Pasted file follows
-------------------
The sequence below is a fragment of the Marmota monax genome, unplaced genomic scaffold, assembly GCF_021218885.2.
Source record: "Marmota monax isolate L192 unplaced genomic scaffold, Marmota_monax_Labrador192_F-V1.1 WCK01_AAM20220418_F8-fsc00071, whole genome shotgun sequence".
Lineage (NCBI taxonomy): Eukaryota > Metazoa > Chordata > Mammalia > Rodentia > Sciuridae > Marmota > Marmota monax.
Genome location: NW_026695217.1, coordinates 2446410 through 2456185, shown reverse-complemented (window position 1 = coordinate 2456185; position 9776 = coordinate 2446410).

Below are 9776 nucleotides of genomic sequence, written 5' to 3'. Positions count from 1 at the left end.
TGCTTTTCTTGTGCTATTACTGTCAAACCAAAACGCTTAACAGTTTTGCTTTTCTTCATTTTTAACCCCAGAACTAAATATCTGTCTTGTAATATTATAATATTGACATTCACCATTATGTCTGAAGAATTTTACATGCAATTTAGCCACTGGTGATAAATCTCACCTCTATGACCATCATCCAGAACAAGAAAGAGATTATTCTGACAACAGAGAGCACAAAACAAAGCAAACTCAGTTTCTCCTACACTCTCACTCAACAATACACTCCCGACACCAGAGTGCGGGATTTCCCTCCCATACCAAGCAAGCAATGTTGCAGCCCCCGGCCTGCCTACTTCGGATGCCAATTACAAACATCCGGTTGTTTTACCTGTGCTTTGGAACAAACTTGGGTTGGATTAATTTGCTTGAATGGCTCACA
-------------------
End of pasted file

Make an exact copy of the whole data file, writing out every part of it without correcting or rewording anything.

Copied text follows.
The sequence below is a fragment of the Marmota monax genome, unplaced genomic scaffold, assembly GCF_021218885.2.
Source record: "Marmota monax isolate L192 unplaced genomic scaffold, Marmota_monax_Labrador192_F-V1.1 WCK01_AAM20220418_F8-fsc00071, whole genome shotgun sequence".
Lineage (NCBI taxonomy): Eukaryota > Metazoa > Chordata > Mammalia > Rodentia > Sciuridae > Marmota > Marmota monax.
Genome location: NW_026695217.1, coordinates 2446410 through 2456185, shown reverse-complemented (window position 1 = coordinate 2456185; position 9776 = coordinate 2446410).

Below are 9776 nucleotides of genomic sequence, written 5' to 3'. Positions count from 1 at the left end.
TGCTTTTCTTGTGCTATTACTGTCAAACCAAAACGCTTAACAGTTTTGCTTTTCTTCATTTTTAACCCCAGAACTAAATATCTGTCTTGTAATATTATAATATTGACATTCACCATTATGTCTGAAGAATTTTACATGCAATTTAGCCACTGGTGATAAATCTCACCTCTATGACCATCATCCAGAACAAGAAAGAGATTATTCTGACAACAGAGAGCACAAAACAAAGCAAACTCAGTTTCTCCTACACTCTCACTCAACAATACACTCCCGACACCAGAGTGCGGGATTTCCCTCCCATACCAAGCAAGCAATGTTGCAGCCCCCGGCCTGCCTACTTCGGATGCCAATTACAAACATCCGGTTGTTTTACCTGTGCTTTGGAACAAACTTGGGTTGGATTAATTTGCTTGAATGGCTCACA